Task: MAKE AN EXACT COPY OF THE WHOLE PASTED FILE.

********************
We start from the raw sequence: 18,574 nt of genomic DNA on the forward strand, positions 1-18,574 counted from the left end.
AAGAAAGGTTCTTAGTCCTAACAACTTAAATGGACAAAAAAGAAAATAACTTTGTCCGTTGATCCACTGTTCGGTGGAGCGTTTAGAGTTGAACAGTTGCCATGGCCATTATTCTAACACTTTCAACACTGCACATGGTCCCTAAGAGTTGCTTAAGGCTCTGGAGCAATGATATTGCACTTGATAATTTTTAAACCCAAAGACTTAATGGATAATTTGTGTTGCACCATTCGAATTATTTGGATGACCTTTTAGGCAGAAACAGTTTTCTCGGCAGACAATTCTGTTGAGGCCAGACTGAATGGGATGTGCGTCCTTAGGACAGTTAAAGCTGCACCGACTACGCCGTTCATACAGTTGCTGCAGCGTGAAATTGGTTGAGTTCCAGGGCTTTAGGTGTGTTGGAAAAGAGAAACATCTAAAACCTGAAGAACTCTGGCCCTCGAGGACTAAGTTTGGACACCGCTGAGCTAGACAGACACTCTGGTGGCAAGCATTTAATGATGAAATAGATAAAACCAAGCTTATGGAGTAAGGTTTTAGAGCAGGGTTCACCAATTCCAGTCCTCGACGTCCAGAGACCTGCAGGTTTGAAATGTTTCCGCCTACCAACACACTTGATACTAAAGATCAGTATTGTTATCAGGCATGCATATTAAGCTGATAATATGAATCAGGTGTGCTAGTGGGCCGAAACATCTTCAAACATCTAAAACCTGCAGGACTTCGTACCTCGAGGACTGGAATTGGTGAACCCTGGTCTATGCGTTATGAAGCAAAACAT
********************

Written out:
We start from the raw sequence: 18,574 nt of genomic DNA on the forward strand, positions 1-18,574 counted from the left end.
AAGAAAGGTTCTTAGTCCTAACAACTTAAATGGACAAAAAAGAAAATAACTTTGTCCGTTGATCCACTGTTCGGTGGAGCGTTTAGAGTTGAACAGTTGCCATGGCCATTATTCTAACACTTTCAACACTGCACATGGTCCCTAAGAGTTGCTTAAGGCTCTGGAGCAATGATATTGCACTTGATAATTTTTAAACCCAAAGACTTAATGGATAATTTGTGTTGCACCATTCGAATTATTTGGATGACCTTTTAGGCAGAAACAGTTTTCTCGGCAGACAATTCTGTTGAGGCCAGACTGAATGGGATGTGCGTCCTTAGGACAGTTAAAGCTGCACCGACTACGCCGTTCATACAGTTGCTGCAGCGTGAAATTGGTTGAGTTCCAGGGCTTTAGGTGTGTTGGAAAAGAGAAACATCTAAAACCTGAAGAACTCTGGCCCTCGAGGACTAAGTTTGGACACCGCTGAGCTAGACAGACACTCTGGTGGCAAGCATTTAATGATGAAATAGATAAAACCAAGCTTATGGAGTAAGGTTTTAGAGCAGGGTTCACCAATTCCAGTCCTCGACGTCCAGAGACCTGCAGGTTTGAAATGTTTCCGCCTACCAACACACTTGATACTAAAGATCAGTATTGTTATCAGGCATGCATATTAAGCTGATAATATGAATCAGGTGTGCTAGTGGGCCGAAACATCTTCAAACATCTAAAACCTGCAGGACTTCGTACCTCGAGGACTGGAATTGGTGAACCCTGGTCTATGCGTTATGAAGCAAAACAT